6. For a discussion of the structural conditions that affect the size and diversity of generation assets that may be necessary for each competitor, see, W. Brand, Public Utilities Fortnightly, Feb. 15, 1996, at 25 and 28.
7. The cost to provide transmission is distance-sensitive. Various methods to reflect distance-related costs in rates have been considered. An example is zonal rates, under which a transmitting utility charges a rate for each zone through which power is transmitted. A similar approach is to develop rates based on megawatt-miles of transmission. Although distance-based rates within a utility or power-pool system probably provide efficient transmission price signals, they also restrict the distance to which buyers can turn for alternate suppliers. Even if they were an improvement over postage-stamp rates, they would tend to maintain significant barriers to the entry of more distant suppliers.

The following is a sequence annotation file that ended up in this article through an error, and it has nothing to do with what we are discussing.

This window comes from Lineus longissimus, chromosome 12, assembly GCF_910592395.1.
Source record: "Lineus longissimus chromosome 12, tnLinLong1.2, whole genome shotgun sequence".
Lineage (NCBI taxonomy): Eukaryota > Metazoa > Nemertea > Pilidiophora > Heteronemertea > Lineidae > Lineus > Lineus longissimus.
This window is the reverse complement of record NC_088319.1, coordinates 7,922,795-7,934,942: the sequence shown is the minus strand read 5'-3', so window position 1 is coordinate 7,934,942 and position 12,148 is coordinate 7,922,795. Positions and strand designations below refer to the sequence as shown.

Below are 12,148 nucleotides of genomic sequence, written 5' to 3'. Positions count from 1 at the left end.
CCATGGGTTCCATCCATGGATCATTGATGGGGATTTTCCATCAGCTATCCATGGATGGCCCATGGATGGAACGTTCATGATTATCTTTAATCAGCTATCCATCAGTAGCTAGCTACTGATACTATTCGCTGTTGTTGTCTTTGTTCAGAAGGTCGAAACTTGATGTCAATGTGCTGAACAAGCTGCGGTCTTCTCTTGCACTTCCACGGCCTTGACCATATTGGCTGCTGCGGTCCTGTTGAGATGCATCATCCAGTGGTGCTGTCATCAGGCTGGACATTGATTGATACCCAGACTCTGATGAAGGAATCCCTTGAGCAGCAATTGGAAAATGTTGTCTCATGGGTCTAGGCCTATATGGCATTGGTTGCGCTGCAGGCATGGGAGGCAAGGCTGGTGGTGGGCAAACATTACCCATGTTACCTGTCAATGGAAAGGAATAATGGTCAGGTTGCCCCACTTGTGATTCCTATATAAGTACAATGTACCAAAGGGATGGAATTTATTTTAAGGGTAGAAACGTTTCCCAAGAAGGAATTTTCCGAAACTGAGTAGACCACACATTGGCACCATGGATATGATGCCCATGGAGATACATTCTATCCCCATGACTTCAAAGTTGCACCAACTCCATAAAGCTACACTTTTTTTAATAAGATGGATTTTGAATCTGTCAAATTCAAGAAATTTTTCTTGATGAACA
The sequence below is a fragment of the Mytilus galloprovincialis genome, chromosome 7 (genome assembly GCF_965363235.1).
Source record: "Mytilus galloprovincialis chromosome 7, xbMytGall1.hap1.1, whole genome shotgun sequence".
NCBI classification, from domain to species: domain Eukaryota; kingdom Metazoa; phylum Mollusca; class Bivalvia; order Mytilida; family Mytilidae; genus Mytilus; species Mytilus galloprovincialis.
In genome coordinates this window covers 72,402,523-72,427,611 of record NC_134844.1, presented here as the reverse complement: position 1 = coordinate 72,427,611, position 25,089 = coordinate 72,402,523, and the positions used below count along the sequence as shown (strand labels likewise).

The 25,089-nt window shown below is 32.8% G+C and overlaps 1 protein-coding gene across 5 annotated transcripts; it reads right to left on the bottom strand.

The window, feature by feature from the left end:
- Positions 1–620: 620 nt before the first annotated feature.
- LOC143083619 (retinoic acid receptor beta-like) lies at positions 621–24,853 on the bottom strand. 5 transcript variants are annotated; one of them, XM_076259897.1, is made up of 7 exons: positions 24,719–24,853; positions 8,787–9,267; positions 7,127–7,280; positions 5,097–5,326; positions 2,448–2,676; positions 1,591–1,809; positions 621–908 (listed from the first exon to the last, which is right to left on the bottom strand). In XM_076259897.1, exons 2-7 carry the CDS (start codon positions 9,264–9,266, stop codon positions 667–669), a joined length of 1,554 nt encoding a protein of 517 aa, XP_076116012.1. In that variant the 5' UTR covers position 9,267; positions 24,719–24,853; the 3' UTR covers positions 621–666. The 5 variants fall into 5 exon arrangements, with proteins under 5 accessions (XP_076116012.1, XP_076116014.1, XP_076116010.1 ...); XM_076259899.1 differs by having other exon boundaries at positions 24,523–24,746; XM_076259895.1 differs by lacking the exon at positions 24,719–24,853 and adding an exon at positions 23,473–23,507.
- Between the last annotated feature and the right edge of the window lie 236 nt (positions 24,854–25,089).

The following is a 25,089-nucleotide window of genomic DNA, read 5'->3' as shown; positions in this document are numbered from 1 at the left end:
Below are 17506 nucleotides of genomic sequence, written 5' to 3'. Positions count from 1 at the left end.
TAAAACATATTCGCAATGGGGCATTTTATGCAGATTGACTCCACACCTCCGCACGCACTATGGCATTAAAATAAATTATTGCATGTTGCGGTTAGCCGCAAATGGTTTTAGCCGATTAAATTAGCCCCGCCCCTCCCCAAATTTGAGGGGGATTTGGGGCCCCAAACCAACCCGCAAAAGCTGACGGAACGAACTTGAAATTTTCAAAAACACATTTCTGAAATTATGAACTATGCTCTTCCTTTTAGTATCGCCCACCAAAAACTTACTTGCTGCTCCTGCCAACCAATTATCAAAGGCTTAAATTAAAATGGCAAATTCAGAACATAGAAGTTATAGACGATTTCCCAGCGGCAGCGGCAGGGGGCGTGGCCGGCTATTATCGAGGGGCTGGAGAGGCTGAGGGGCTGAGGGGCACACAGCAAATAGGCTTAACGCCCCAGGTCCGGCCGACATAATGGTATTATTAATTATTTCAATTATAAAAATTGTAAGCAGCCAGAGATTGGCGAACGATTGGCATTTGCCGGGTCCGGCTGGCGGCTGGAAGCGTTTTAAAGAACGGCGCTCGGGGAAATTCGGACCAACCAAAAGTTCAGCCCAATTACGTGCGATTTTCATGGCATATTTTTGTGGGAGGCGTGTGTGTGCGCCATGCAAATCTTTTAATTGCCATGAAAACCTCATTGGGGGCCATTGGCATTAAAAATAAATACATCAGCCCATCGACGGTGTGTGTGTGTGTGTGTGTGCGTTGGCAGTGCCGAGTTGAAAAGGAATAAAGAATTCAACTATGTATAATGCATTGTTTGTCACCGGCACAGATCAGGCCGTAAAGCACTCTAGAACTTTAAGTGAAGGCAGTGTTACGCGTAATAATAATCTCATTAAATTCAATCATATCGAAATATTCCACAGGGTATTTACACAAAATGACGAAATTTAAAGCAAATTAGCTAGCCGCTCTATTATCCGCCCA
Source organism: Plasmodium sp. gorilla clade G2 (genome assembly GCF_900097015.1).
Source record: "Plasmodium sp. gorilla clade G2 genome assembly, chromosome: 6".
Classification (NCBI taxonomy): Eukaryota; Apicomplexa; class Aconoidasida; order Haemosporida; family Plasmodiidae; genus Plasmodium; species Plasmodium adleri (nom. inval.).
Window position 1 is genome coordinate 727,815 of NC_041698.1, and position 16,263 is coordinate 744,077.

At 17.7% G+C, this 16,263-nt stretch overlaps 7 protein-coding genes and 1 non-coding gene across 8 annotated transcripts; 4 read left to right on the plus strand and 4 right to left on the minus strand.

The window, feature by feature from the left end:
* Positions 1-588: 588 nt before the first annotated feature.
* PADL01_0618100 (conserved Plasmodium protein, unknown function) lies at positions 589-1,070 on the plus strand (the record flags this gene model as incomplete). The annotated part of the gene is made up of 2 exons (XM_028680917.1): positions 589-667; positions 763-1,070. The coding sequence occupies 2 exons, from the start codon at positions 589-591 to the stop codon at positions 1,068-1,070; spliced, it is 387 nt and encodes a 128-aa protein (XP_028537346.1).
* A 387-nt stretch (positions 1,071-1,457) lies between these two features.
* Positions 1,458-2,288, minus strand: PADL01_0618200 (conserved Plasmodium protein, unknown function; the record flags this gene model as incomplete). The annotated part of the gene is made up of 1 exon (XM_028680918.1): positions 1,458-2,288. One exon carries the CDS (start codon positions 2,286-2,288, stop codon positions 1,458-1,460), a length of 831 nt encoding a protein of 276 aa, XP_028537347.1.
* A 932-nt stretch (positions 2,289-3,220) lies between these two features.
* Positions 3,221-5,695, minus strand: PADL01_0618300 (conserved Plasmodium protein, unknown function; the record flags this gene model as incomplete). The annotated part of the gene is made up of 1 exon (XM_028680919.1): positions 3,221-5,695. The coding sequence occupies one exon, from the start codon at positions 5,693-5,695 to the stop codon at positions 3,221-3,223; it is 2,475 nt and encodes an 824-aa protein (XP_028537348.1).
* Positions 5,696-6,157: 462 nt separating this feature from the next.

8. Today, firm sales transactions that extend beyond VACAR (or similar areas) are not uncommon. This fact will not affect the analysis used by antitrust agencies because it reflects conditions that are distorted by regulation and the current industry structure. For example, the higher transmission costs of more distant transactions are not mitigated by the great differences in the cost of generation among utilities. These large differences arise from regulatory distortions that will be eliminated by deregulation and competition. The proper analysis will focus on long-run conditions under which differences in generation costs among competitors will be relatively slight. Similarly, today's market is characterized by excess capacity in some regions that permits transactions over greater distances, despite added transmission expense. Antitrust analysis focuses on structural conditions and, therefore, upon long-run equilibrium prices rather than the short-run supply imbalances that exist today and that often make it desirable for a seller to absorb additional transmission expense to sell excess capacity at a price that recovers at least some fixed costs.